Performance of the polls for the 2015 federal election

Well, what a Liberal wave! Even the most optimistic projections didn't have the Liberals over 180. It wasn't a very good night for me (in terms of projections, not saying anything about the result itself) and I'll have to look into it. But it doesn't look good, there is no way around it.

When I wrote my final projections analysis, I said that while the poll average was showing a Liberal minority, they were essentially three possible sources of error or uncertainty. 1) Is the last minute momentum for the Liberals (seen in the very last Forum and Nanos) as well as the collapse of the NDP real? It turned out it was, especially in Quebec 2) Will the Conservative be underestimated? They were, slightly (one of the few successes for me last night!) and 3) What about Quebec? The race was so tight that pretty much anything could happen. And what happened is a collapse of the NDP.

For now, let's look at the polls and how close they were. Some did really well, others were quite off.



I calculated the average total absolute deviation. For each party, you take the absolute deviation as the official results minus the voting intentions in the polls, you sum it over the five parties and you average. I also calculated how many parties were within the margins of error for each poll. This is indicated by the color.

As we can see, the averages (adjusted or not) did better than most of the polls except the very last two. This is quite rare that the average doesn't do significantly better than the polls and this is really because of what appears to be a last minute collapse of the NDP with its voters going to the Liberals. By the way, my adjusted average had the Liberals slightly too low, but notice there are the same (or partially the same) Nanos poll twice here. If we count it once, the unadjusted was 37.1 and I was really close. My adjustments were really to boost the CPC a little bit and to decrease the Green and Bloc. All three were going in the right direction and made the adjusted average better.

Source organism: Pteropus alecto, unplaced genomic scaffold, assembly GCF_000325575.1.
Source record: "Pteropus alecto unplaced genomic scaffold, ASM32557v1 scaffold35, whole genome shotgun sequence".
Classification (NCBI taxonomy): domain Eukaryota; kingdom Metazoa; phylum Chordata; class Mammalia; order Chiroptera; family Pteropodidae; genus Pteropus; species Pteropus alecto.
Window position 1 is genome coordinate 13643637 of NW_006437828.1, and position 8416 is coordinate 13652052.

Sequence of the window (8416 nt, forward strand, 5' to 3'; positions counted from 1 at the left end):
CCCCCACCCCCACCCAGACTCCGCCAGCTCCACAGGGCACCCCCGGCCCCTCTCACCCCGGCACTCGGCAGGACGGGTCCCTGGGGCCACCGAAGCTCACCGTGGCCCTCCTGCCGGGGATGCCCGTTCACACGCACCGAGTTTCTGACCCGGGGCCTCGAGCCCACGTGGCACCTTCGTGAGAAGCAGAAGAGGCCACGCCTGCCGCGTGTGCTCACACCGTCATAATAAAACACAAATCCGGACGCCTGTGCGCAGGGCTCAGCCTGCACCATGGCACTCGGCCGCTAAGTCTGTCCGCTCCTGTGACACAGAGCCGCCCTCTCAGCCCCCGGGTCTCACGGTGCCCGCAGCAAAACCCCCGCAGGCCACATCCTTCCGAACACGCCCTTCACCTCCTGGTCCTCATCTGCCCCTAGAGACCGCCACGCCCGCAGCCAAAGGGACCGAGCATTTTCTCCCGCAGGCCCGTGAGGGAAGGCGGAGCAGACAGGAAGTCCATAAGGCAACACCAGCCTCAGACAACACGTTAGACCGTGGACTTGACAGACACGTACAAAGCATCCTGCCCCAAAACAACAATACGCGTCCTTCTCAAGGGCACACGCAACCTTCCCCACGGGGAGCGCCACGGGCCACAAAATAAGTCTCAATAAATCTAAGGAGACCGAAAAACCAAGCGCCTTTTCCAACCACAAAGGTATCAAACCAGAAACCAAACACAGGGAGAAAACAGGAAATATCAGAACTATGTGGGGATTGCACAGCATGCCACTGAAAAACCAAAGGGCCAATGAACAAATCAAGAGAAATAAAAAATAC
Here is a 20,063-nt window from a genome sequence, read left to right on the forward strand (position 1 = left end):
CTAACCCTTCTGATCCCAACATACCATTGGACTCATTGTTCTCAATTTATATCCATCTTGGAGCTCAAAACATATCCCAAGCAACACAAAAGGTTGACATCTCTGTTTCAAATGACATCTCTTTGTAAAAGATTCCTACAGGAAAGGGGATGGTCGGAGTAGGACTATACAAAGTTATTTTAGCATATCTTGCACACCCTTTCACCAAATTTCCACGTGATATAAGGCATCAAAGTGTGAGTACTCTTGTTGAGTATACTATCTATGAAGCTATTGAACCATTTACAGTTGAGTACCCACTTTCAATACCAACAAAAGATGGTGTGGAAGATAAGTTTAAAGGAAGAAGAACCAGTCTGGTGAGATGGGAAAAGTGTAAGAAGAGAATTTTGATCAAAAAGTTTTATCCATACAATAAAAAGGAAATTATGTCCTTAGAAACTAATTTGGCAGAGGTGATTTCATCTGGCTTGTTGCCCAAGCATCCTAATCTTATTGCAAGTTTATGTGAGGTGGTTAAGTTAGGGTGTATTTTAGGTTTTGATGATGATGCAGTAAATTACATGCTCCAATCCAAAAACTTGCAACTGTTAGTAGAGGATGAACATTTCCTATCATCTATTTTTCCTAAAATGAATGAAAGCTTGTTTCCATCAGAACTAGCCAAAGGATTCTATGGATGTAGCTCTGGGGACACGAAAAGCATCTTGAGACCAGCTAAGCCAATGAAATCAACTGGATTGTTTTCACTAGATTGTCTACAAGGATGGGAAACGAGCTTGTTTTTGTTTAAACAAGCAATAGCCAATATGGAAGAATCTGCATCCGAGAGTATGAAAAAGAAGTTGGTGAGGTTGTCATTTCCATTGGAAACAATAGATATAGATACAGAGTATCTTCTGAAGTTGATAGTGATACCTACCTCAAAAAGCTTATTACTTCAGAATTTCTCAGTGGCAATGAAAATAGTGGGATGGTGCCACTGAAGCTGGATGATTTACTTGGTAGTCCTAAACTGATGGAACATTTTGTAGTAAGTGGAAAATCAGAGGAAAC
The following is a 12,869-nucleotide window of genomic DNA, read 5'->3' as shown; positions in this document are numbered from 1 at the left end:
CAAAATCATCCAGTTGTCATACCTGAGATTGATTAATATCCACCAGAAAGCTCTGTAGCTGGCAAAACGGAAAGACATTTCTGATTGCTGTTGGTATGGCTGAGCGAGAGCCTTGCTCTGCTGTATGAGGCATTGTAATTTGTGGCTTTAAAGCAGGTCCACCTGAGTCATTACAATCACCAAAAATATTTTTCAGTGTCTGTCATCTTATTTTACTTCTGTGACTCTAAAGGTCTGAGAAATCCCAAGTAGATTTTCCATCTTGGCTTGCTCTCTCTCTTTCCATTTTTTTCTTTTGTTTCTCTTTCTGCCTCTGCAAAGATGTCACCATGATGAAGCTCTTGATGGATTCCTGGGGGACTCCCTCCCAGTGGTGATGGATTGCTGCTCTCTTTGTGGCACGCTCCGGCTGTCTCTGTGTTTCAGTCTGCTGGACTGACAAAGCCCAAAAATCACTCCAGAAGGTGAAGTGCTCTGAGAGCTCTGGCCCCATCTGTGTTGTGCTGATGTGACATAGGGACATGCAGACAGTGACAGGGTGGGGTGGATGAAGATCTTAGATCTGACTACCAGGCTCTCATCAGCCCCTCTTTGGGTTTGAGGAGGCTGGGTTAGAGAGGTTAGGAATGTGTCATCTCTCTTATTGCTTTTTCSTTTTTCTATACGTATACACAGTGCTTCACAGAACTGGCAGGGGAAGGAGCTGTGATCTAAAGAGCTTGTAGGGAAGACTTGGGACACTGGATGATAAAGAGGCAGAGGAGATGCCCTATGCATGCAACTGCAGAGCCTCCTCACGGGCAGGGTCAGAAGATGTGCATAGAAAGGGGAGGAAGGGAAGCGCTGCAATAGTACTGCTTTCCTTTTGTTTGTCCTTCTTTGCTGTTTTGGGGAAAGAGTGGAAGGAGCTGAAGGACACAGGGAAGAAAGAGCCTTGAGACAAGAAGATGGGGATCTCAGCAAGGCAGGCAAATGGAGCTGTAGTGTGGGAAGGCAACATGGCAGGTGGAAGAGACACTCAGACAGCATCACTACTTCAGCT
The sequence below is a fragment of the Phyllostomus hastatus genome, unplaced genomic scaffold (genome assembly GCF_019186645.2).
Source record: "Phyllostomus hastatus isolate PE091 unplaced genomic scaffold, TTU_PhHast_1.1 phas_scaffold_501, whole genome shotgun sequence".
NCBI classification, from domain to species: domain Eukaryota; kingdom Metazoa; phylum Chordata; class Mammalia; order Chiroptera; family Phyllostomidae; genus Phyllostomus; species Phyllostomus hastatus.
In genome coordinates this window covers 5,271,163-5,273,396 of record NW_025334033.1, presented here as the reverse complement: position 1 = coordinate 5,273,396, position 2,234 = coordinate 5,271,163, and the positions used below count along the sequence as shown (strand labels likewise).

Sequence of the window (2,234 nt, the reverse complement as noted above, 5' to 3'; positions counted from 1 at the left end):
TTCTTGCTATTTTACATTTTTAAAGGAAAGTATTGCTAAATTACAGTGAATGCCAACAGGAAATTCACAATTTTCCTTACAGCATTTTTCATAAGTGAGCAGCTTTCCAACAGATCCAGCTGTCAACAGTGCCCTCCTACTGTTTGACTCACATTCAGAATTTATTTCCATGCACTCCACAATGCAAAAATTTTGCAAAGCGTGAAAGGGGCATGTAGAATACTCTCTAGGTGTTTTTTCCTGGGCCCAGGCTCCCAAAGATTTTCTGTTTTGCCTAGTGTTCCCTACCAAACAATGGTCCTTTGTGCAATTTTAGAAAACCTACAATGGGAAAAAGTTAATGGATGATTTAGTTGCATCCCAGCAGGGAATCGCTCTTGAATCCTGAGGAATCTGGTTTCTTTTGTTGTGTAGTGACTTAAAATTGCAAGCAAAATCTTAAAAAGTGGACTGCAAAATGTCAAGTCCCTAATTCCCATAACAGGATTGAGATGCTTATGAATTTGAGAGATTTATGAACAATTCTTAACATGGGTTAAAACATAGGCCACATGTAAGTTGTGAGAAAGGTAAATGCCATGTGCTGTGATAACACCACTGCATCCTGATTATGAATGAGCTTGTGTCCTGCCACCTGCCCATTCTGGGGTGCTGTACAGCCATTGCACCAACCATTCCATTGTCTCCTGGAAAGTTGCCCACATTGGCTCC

I admit I'm usually skeptical of such last minute trends but it seemed to have been the case yesterday. Notice however that Nanos didn't have the NDP 10 points behind the Liberals in Quebec in its last poll. But I'll add the provincial comparisons later.

So bottom line, the very last polls got it right. Nanos got all five parties within the margins of error, although these were pretty wide given the small sample size. Still, very impressive. Forum did also very well and I hope it'll finally stop people from always thinking they are a bad firm. Forum also got most of the provincial numbers right, but I'll add to this later.

By the way, Mainstreet did well for the average total error but terrible for the number of parties within the margins of error. This is because of the insane sample size they had.

So, should we always only use last minute polls? I don't know. It's very risky to base the analysis entirely on 1 or 2 polls with small sample sizes. But it would have worked a lot better yesterday. Although Quebec, one of the biggest surprises of the night, would still not have been right as even last minute polls had the NDP much closer to the Liberals than what happened.

So polls did pretty well yesterday, at least at the national level. However, it shows that even small deviations (like for the NDP) can have dramatic impacts on the seat projections. You get one province wrong (like Quebec) and you are off by 20 seats.

I'll add later this week the analysis by province.

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